Two Essays on Executive Incentives: The Compensation Weight Placed on Tax Performance and Revenues, Their Causes and Consequences
This dissertation includes two essays on executive compensation policies.
The first study investigates two research questions: first, how can compensation committees incentivize executives, particularly chief executive officers (CEOs), to engage in tax avoidance; and second, do credit-rating agencies consider executive incentives that encourage tax avoidance? Previous studies conclude that debtholders consider tax avoidance risky and consequently require higher costs of debt (Ayers et al. 2010, and Hasan et al. 2014). This study provides direct evidence linking CEOs’ incentives to avoid taxes and their effect on credit ratings. Moreover, it investigates why a compensation committee may encourage tax avoidance given debtholders’ concerns. The results of this study suggest that credit-rating agencies lower ratings if companies incentivize their CEOs to avoid taxes. The results also suggest that compensation committees incentivize CEOs to adopt tax avoidance strategies after evaluating potential costs and benefits. Finally, the results suggest that good corporate governance can mitigate increased credit risks caused by incentives to avoid taxes.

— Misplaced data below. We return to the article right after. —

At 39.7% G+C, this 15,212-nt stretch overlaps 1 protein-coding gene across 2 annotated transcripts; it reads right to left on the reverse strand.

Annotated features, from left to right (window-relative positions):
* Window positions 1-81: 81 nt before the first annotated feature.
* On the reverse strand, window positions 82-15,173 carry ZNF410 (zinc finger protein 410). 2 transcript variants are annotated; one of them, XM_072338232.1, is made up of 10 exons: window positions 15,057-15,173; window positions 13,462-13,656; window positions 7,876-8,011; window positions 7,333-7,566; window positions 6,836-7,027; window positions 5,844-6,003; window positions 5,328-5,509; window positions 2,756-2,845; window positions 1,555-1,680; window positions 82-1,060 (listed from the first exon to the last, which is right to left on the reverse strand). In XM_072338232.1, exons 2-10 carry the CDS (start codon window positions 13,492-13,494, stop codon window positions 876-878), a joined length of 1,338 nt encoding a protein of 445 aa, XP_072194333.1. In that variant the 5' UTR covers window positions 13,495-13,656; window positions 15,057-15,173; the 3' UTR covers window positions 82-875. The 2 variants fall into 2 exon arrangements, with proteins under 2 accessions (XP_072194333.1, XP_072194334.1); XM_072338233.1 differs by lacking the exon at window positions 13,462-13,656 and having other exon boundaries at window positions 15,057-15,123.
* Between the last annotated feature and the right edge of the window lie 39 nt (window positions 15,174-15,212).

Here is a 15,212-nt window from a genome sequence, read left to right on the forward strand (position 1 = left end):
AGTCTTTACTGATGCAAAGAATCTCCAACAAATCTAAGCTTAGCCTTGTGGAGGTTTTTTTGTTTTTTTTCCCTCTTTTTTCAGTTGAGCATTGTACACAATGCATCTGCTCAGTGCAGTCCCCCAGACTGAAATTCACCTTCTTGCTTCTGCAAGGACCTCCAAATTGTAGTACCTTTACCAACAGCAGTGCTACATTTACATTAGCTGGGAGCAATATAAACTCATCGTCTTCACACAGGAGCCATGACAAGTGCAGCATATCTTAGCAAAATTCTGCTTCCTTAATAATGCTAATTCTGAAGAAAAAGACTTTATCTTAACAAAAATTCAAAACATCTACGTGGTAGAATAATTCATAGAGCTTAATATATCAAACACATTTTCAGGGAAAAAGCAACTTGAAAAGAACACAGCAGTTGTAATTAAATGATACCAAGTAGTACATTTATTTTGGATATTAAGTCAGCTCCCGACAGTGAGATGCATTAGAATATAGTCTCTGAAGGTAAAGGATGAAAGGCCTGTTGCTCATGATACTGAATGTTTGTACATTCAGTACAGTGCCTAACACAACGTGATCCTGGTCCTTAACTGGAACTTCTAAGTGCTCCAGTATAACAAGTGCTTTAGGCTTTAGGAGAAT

The second study examines the role of accounting information in CEO cash compensation. Specifically, we focus on the compensation weight placed on revenues in companies engaging in corporate social responsibility (CSR). CSR expenses may affect earnings negatively and lower manager performance measures. However, research provides consistent evidence that shareholders benefit from CSR (Dhaliwal et al. 2011 and Kim et al. 2012). This study therefore conjectures that these companies reward their managers by placing a higher compensation weight in revenues since revenues are less affected by CSR expenses. Ultimately, the compensation weight of revenues depends on their sensitivity, nosiness, and congruity to shareholder payoff (Lambert and Larcker 1987, Banker and Datar 1989, Feltham and Xie 1994). This study tests the hypotheses by first finding if the revenue-return association and revenue quality are higher in these companies. It then examines the compensation weight of revenues and find consistent results. This study is important because it underlines the role played by revenues in executive contracting and shows how compensation committees adjust compensation weight to better reward CEOs.